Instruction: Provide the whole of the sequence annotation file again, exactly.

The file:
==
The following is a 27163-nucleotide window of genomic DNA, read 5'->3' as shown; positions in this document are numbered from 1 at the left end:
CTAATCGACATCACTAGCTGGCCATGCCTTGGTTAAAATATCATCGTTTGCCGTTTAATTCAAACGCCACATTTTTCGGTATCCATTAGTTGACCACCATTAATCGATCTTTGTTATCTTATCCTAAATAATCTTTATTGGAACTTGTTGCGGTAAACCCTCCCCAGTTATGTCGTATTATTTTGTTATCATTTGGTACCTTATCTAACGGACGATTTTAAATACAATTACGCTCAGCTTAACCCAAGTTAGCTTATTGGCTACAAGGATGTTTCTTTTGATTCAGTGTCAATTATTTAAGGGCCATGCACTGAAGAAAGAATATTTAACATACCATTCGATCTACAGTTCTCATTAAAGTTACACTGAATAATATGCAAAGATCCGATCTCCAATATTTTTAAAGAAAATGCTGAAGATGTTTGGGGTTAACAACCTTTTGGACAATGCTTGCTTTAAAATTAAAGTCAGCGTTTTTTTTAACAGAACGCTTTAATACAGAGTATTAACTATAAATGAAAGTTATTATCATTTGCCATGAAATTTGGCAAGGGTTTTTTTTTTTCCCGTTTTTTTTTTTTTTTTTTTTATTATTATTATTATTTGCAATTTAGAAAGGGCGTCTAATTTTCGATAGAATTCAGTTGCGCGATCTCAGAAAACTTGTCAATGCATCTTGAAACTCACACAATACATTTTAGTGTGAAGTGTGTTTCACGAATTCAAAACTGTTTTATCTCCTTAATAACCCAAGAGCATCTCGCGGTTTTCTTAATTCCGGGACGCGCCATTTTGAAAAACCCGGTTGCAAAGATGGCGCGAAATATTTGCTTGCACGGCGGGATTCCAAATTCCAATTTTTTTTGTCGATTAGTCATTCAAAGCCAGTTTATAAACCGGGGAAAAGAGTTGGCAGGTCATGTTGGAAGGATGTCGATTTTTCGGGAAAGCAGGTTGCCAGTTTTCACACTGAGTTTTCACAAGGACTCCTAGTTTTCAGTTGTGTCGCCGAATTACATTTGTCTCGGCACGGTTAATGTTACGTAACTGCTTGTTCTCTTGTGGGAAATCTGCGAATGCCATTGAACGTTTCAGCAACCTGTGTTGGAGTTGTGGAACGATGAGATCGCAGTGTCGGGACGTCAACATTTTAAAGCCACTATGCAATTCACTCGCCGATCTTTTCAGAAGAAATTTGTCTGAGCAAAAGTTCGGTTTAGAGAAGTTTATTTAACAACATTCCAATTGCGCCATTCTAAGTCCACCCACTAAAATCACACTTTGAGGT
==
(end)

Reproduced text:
The following is a 27163-nucleotide window of genomic DNA, read 5'->3' as shown; positions in this document are numbered from 1 at the left end:
CTAATCGACATCACTAGCTGGCCATGCCTTGGTTAAAATATCATCGTTTGCCGTTTAATTCAAACGCCACATTTTTCGGTATCCATTAGTTGACCACCATTAATCGATCTTTGTTATCTTATCCTAAATAATCTTTATTGGAACTTGTTGCGGTAAACCCTCCCCAGTTATGTCGTATTATTTTGTTATCATTTGGTACCTTATCTAACGGACGATTTTAAATACAATTACGCTCAGCTTAACCCAAGTTAGCTTATTGGCTACAAGGATGTTTCTTTTGATTCAGTGTCAATTATTTAAGGGCCATGCACTGAAGAAAGAATATTTAACATACCATTCGATCTACAGTTCTCATTAAAGTTACACTGAATAATATGCAAAGATCCGATCTCCAATATTTTTAAAGAAAATGCTGAAGATGTTTGGGGTTAACAACCTTTTGGACAATGCTTGCTTTAAAATTAAAGTCAGCGTTTTTTTTAACAGAACGCTTTAATACAGAGTATTAACTATAAATGAAAGTTATTATCATTTGCCATGAAATTTGGCAAGGGTTTTTTTTTTTCCCGTTTTTTTTTTTTTTTTTTTTATTATTATTATTATTTGCAATTTAGAAAGGGCGTCTAATTTTCGATAGAATTCAGTTGCGCGATCTCAGAAAACTTGTCAATGCATCTTGAAACTCACACAATACATTTTAGTGTGAAGTGTGTTTCACGAATTCAAAACTGTTTTATCTCCTTAATAACCCAAGAGCATCTCGCGGTTTTCTTAATTCCGGGACGCGCCATTTTGAAAAACCCGGTTGCAAAGATGGCGCGAAATATTTGCTTGCACGGCGGGATTCCAAATTCCAATTTTTTTTGTCGATTAGTCATTCAAAGCCAGTTTATAAACCGGGGAAAAGAGTTGGCAGGTCATGTTGGAAGGATGTCGATTTTTCGGGAAAGCAGGTTGCCAGTTTTCACACTGAGTTTTCACAAGGACTCCTAGTTTTCAGTTGTGTCGCCGAATTACATTTGTCTCGGCACGGTTAATGTTACGTAACTGCTTGTTCTCTTGTGGGAAATCTGCGAATGCCATTGAACGTTTCAGCAACCTGTGTTGGAGTTGTGGAACGATGAGATCGCAGTGTCGGGACGTCAACATTTTAAAGCCACTATGCAATTCACTCGCCGATCTTTTCAGAAGAAATTTGTCTGAGCAAAAGTTCGGTTTAGAGAAGTTTATTTAACAACATTCCAATTGCGCCATTCTAAGTCCACCCACTAAAATCACACTTTGAGGT